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Cracking photos, Mr Frost!

As for today: if the Met Office's Weather Warning of Yellow Rain is to be met, the weather needs to get a move on. The boring regular rain is clearing our area and there's nothing much in France.

Are we in for yet another "cry wolf" from the Met Office? 

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15 minutes ago, StormLoser said:

Cracking photos, Mr Frost!

As for today: if the Met Office's Weather Warning of Yellow Rain is to be met, the weather needs to get a move on. The boring regular rain is clearing our area and there's nothing much in France.

Are we in for yet another "cry wolf" from the Met Office? 

I think storms are supposed to fire later this afternoon in central/northern france and move north east. I've read PJB's analysis on UKWW which is forecasting some very severe storms for France later.

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 viewimage.thumb.png.c5f208a848917658e00ec10c4e042911.png viewimage-1.thumb.png.f1f339ffcc01604f1a0453dbe436e2b4.png

Edited by Mapantz

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44 minutes ago, Mapantz said:

 viewimage.thumb.png.c5f208a848917658e00ec10c4e042911.png viewimage-1.thumb.png.f1f339ffcc01604f1a0453dbe436e2b4.png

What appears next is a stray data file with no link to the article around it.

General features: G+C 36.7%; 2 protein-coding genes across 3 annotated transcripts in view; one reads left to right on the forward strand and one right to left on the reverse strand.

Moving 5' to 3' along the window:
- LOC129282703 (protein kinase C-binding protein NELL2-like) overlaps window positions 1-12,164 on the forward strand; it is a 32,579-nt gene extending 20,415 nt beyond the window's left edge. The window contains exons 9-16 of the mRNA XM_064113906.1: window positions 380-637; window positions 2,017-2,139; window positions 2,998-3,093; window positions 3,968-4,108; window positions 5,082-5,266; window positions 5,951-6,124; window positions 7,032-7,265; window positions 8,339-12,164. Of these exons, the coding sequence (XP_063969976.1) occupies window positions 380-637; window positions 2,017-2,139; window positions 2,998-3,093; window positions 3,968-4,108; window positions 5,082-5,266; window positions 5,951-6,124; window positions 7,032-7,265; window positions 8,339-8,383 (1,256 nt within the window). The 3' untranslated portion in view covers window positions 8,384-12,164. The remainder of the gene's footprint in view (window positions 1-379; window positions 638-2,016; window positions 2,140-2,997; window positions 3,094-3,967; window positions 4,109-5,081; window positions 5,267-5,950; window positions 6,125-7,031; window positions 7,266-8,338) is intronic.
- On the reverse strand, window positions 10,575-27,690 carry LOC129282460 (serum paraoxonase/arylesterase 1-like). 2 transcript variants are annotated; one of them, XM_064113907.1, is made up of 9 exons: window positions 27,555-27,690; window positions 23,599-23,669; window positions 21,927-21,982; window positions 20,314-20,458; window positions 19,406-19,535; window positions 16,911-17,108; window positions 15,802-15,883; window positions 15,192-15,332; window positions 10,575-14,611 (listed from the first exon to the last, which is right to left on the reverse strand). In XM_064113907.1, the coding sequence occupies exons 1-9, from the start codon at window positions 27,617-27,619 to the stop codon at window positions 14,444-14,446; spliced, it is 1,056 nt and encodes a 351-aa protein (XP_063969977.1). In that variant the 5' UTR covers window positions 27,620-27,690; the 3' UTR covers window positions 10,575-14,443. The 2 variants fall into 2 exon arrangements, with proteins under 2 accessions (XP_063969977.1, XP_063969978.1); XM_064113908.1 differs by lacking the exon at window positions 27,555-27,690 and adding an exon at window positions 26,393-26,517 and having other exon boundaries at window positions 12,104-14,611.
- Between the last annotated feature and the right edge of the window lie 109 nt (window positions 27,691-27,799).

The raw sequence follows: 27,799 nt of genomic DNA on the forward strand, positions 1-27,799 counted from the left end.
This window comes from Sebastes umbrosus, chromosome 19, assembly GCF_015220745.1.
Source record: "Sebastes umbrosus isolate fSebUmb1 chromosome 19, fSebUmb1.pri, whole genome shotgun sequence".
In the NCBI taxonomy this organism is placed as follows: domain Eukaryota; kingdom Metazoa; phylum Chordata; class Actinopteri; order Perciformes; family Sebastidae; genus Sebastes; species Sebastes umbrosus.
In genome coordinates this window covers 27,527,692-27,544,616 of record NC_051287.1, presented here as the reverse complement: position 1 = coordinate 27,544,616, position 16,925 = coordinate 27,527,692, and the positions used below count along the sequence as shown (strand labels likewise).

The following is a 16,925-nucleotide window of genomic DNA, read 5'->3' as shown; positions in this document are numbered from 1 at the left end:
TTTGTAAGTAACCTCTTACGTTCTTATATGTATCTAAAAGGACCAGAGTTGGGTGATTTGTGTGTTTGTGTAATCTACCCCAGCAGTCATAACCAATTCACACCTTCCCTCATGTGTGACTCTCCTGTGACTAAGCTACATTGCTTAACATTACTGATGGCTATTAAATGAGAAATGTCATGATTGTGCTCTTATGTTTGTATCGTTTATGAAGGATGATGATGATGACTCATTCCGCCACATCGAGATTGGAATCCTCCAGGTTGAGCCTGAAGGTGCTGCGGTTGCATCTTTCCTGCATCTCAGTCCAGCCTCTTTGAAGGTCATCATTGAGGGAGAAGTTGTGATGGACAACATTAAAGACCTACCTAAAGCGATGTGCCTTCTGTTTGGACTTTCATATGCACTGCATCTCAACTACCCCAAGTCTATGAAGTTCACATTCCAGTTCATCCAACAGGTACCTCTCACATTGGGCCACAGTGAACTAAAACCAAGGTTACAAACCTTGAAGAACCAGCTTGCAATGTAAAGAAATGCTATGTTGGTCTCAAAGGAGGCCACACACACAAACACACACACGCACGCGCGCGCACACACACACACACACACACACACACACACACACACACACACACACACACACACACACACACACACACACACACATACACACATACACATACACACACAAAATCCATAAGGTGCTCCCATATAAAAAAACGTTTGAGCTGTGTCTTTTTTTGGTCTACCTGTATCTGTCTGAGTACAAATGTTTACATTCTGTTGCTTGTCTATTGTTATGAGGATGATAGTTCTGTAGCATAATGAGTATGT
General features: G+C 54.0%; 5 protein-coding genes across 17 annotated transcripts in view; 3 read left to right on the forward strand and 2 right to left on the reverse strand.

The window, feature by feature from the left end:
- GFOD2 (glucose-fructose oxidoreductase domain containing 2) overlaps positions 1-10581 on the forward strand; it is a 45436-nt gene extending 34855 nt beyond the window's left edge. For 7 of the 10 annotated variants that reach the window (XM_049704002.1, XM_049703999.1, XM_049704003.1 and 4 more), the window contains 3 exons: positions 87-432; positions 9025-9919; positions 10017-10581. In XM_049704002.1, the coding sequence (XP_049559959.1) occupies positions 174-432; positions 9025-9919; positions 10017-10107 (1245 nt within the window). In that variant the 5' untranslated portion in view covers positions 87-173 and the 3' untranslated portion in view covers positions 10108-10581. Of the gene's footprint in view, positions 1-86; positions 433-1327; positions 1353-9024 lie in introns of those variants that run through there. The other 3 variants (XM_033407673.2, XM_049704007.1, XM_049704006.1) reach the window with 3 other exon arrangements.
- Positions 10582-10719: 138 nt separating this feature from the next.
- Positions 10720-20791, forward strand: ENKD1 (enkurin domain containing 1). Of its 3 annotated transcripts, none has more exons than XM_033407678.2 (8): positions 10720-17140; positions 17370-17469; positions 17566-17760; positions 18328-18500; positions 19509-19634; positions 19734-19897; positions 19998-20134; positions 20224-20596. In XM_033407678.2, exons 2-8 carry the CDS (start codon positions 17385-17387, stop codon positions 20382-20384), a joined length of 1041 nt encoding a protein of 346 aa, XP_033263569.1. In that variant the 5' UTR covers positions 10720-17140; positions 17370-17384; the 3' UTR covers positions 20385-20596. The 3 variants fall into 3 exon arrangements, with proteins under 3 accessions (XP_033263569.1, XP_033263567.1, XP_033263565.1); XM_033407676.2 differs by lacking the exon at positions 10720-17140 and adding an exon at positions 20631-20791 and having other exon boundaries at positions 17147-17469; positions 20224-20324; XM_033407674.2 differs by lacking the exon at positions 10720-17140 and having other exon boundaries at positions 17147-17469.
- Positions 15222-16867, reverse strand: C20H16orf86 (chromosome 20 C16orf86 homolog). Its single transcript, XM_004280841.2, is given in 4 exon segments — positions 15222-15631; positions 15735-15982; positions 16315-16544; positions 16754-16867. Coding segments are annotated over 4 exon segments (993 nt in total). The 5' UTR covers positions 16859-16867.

Ooh! That’s a rather beefy looking feature near me! 

Edited by LightningLover

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Disrupting/slowing upper trough moves in across far W of Europe today - engages frontal boundary lying SW-NE across W and N France, a wave low forming along frontal boundary as front lifts back north in response to winds backing ahead of approaching upper trough from the west. This low along boundary, currently over NW France, moving NE across SE England this evening. Severe thunderstorms forecast across western, central and northern France from lift created by convergence of warm moist plume ahead of cold front moving in from the west in combination with increasing ascent and cooling aloft with approaching upper trough, strong southerly jet aloft and backing surface winds suggests strong deep layer shear leading to organised multi-cells and perhaps supercells capable of producing all severe hazards, including tornadoes, see estofex and orange alerts from Meteo France